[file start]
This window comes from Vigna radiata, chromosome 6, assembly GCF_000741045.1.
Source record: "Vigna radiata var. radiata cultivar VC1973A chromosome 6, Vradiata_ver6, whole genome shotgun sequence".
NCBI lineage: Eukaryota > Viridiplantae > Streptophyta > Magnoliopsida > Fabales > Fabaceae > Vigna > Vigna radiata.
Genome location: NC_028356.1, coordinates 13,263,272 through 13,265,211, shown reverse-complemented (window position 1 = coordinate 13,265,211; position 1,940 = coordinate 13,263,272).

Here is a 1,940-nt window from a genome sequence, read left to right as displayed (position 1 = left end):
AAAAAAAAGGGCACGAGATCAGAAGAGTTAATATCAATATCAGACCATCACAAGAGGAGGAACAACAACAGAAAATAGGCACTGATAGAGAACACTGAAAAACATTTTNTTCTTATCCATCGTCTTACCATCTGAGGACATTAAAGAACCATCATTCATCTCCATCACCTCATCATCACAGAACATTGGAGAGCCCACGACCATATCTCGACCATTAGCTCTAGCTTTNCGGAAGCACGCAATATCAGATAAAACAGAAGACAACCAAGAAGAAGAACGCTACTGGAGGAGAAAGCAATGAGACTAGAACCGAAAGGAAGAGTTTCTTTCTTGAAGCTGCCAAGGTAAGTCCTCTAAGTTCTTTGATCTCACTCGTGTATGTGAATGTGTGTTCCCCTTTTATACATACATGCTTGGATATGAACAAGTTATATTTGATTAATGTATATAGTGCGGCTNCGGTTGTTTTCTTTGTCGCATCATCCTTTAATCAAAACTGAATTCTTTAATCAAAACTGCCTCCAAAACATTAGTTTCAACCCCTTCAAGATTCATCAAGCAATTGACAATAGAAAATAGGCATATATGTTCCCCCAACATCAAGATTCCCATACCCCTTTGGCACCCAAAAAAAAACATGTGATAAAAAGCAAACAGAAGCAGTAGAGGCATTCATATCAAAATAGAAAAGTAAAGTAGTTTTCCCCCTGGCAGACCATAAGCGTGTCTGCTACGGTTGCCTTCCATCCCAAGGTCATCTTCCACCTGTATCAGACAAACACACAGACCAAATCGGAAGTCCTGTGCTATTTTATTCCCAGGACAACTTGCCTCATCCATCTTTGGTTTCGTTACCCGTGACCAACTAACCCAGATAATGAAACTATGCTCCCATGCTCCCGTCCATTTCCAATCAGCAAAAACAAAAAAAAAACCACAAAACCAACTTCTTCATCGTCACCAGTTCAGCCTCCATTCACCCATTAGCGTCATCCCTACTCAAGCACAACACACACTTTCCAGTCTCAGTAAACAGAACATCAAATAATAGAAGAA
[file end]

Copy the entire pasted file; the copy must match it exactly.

This window comes from Vigna radiata, chromosome 6, assembly GCF_000741045.1.
Source record: "Vigna radiata var. radiata cultivar VC1973A chromosome 6, Vradiata_ver6, whole genome shotgun sequence".
NCBI lineage: Eukaryota > Viridiplantae > Streptophyta > Magnoliopsida > Fabales > Fabaceae > Vigna > Vigna radiata.
Genome location: NC_028356.1, coordinates 13,263,272 through 13,265,211, shown reverse-complemented (window position 1 = coordinate 13,265,211; position 1,940 = coordinate 13,263,272).

Here is a 1,940-nt window from a genome sequence, read left to right as displayed (position 1 = left end):
AAAAAAAAGGGCACGAGATCAGAAGAGTTAATATCAATATCAGACCATCACAAGAGGAGGAACAACAACAGAAAATAGGCACTGATAGAGAACACTGAAAAACATTTTNTTCTTATCCATCGTCTTACCATCTGAGGACATTAAAGAACCATCATTCATCTCCATCACCTCATCATCACAGAACATTGGAGAGCCCACGACCATATCTCGACCATTAGCTCTAGCTTTNCGGAAGCACGCAATATCAGATAAAACAGAAGACAACCAAGAAGAAGAACGCTACTGGAGGAGAAAGCAATGAGACTAGAACCGAAAGGAAGAGTTTCTTTCTTGAAGCTGCCAAGGTAAGTCCTCTAAGTTCTTTGATCTCACTCGTGTATGTGAATGTGTGTTCCCCTTTTATACATACATGCTTGGATATGAACAAGTTATATTTGATTAATGTATATAGTGCGGCTNCGGTTGTTTTCTTTGTCGCATCATCCTTTAATCAAAACTGAATTCTTTAATCAAAACTGCCTCCAAAACATTAGTTTCAACCCCTTCAAGATTCATCAAGCAATTGACAATAGAAAATAGGCATATATGTTCCCCCAACATCAAGATTCCCATACCCCTTTGGCACCCAAAAAAAAACATGTGATAAAAAGCAAACAGAAGCAGTAGAGGCATTCATATCAAAATAGAAAAGTAAAGTAGTTTTCCCCCTGGCAGACCATAAGCGTGTCTGCTACGGTTGCCTTCCATCCCAAGGTCATCTTCCACCTGTATCAGACAAACACACAGACCAAATCGGAAGTCCTGTGCTATTTTATTCCCAGGACAACTTGCCTCATCCATCTTTGGTTTCGTTACCCGTGACCAACTAACCCAGATAATGAAACTATGCTCCCATGCTCCCGTCCATTTCCAATCAGCAAAAACAAAAAAAAAACCACAAAACCAACTTCTTCATCGTCACCAGTTCAGCCTCCATTCACCCATTAGCGTCATCCCTACTCAAGCACAACACACACTTTCCAGTCTCAGTAAACAGAACATCAAATAATAGAAGAA